Pooh, Piglet and Eeyore-The Power of Presence

I’m not entirely sure this quote is an accurate one from the original Winnie the Pooh books but it is absolutely an accurate reflection of the characters.

And it’s a beautiful reminder to all of us how powerful presence can be.

May we all have Poohs and Piglets that come sit with us when we are Sad, and Alone, and Not Much Fun To Be Around.

“It occurred to Pooh and Piglet that they hadn’t heard from Eeyore for several days, so they put on their hats and coats and trotted across the Hundred Acre Wood to Eeyore’s stick house. Inside the house was Eeyore.

‘Hello Eeyore,’ said Pooh.

‘Hello Pooh. Hello Piglet,’ said Eeyore, in a Glum Sounding Voice.

‘We just thought we’d check in on you,’ said Piglet, ‘because we hadn’t heard from you, and so we wanted to know if you were okay.’

“Eeyore was silent for a moment. ‘Am I okay?’ he asked, eventually. ‘Well, I don’t know, to be honest. Are any of us really okay? That’s what I ask myself. All I can tell you, Pooh and Piglet, is that right now I feel really rather Sad, and Alone, and Not Much Fun To Be Around At All. Which is why I haven’t bothered you. Because you wouldn’t want to waste your time hanging out with someone who is Sad, and Alone, and Not Much Fun To Be Around At All, would you now.’

“Pooh looked at Piglet, and Piglet looked at Pooh, and they both sat down, one on either side of Eeyore in his stick house.

Eeyore looked at them in surprise. ‘What are you doing?’

‘We’re sitting here with you,’ said Pooh, ‘because we are your friends. And true friends don’t care if someone is feeling Sad, or Alone, or Not Much Fun To Be Around At All. True friends are there for you anyway. And so here we are.’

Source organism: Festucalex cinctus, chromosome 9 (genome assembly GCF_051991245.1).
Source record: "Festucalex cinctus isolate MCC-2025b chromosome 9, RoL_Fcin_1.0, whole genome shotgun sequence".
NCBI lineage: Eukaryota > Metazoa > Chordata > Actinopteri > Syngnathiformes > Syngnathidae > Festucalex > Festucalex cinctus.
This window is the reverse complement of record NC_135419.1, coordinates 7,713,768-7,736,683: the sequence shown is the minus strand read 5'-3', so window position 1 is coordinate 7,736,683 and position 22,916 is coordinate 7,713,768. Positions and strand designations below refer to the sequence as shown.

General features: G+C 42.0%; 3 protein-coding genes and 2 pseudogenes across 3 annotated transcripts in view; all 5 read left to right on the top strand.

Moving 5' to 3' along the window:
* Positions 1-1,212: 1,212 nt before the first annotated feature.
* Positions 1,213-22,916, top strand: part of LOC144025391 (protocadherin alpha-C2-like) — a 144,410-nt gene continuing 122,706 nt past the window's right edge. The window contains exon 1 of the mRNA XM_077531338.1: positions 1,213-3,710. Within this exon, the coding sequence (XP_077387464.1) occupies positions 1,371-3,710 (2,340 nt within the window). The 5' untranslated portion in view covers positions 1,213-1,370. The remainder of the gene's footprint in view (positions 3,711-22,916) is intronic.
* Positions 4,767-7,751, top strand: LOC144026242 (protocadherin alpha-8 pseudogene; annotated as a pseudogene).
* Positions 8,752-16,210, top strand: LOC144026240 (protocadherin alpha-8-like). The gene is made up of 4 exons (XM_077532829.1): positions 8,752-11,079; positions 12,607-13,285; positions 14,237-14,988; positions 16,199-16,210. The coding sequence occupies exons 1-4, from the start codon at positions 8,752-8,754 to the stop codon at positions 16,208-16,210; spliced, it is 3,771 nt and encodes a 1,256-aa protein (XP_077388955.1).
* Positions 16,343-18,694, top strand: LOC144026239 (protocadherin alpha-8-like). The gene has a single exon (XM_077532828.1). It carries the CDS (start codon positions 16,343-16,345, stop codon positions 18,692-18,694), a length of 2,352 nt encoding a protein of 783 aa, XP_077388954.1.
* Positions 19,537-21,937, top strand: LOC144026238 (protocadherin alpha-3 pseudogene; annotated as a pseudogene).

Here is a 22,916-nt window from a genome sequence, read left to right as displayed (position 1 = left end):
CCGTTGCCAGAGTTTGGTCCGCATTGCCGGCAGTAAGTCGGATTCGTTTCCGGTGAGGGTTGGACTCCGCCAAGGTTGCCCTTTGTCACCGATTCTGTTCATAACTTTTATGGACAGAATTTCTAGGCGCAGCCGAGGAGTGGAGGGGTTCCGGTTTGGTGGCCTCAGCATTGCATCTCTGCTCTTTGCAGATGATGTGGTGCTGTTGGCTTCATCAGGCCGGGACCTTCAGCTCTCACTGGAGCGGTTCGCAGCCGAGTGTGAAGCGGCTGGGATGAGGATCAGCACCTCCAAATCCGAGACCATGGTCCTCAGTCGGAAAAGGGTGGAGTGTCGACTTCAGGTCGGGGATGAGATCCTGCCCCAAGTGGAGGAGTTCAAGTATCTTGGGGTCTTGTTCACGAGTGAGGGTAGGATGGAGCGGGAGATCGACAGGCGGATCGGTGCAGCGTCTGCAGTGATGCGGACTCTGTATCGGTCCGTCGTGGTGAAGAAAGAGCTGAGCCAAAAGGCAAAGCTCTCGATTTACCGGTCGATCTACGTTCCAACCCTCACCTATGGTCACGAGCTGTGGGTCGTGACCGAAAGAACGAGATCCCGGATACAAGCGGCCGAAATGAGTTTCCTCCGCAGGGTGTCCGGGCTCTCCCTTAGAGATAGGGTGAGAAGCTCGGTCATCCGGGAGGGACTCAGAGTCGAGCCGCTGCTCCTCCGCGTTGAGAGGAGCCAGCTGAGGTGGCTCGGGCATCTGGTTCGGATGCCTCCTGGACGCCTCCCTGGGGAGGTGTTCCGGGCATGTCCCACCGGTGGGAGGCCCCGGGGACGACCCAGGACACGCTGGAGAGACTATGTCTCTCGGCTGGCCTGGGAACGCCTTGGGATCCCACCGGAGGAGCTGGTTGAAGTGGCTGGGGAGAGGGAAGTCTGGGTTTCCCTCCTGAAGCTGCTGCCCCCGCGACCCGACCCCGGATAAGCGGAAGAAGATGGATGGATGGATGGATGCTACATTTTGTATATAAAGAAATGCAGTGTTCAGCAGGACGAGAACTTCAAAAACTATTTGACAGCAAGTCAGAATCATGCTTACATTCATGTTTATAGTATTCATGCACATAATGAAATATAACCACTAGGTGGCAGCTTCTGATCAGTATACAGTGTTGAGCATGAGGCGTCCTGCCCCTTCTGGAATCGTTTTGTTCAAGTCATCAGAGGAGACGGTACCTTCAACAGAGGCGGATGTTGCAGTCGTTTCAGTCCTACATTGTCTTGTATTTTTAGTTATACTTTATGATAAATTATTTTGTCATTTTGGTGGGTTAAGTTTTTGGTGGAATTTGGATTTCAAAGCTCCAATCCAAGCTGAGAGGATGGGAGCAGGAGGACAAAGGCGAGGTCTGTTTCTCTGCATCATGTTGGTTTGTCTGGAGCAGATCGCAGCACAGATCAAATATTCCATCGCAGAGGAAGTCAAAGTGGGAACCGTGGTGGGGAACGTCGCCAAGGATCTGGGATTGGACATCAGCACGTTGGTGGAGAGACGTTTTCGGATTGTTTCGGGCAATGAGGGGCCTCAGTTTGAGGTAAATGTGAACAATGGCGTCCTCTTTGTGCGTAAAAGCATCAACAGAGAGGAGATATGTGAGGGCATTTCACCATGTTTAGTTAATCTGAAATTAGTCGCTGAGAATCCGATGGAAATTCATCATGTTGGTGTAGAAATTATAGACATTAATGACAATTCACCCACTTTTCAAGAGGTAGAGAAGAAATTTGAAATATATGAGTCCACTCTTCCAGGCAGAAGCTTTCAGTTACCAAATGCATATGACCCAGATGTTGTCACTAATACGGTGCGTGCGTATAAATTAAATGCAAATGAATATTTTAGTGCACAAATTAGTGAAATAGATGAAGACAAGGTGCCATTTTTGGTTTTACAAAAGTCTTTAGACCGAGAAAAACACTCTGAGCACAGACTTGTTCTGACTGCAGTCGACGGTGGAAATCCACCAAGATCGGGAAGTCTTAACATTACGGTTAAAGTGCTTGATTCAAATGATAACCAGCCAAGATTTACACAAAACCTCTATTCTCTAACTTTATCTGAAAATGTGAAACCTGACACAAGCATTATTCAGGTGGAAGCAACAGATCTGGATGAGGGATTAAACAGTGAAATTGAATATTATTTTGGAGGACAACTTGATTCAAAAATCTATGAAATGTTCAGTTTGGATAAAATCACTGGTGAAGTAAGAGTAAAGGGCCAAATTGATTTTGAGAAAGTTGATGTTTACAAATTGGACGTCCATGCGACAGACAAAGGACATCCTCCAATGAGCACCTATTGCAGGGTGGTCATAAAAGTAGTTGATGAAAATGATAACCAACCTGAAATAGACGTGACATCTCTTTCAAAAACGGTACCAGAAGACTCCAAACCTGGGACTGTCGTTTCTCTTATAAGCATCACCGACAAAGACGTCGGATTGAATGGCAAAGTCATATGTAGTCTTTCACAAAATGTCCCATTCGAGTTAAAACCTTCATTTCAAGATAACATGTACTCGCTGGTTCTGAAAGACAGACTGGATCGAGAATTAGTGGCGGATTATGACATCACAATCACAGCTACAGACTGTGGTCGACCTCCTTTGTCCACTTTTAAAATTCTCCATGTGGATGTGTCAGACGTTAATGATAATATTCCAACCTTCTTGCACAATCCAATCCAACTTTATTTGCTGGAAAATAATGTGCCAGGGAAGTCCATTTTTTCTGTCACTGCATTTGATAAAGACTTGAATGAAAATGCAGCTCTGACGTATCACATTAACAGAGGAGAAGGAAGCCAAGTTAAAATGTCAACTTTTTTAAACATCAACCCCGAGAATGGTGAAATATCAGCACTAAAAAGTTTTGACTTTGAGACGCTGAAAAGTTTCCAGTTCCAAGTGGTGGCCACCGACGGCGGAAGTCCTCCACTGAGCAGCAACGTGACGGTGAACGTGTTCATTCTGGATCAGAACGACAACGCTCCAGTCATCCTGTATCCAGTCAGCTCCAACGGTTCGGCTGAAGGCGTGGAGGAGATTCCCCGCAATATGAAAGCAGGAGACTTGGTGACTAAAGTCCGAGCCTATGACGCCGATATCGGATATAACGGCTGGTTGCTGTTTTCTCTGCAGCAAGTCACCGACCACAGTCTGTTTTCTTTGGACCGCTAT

‘Oh,’ said Eeyore. ‘Oh.’

“And the three of them sat there in silence, and while Pooh and Piglet said nothing at all; somehow, almost imperceptibly, Eeyore started to feel a very tiny little bit better.

“Because Pooh and Piglet were There.”

(A.A. Milne, E.H. Shepard)

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Solitude or Isolation? Which is it?

I’ve always loved my alone time.

As an introvert (who can, if pressed pretend not to be!) my energy is restored when I interact with one or two folks or no one at all.  A dream afternoon is writing while listening to nothing louder than the wind chimes outside my door.

I treasure solitude.

Since Dominic ran ahead to Heaven, I find I need even more alone time than before.

That quiet place is where I do my most effective grief work, undisturbed by interruptions and distractions.

But I need to be careful that solitude doesn’t shift into isolation. 

I have to remind my heart that spending time with others keeps me from falling so deeply down the well of despair that all I see is darkness.

I need human interaction to keep me connected to a world that, quite frankly, I might sometimes just as soon leave behind.

So how can I tell the difference between solitude and isolation?

Here are a few questions that help me figure that out: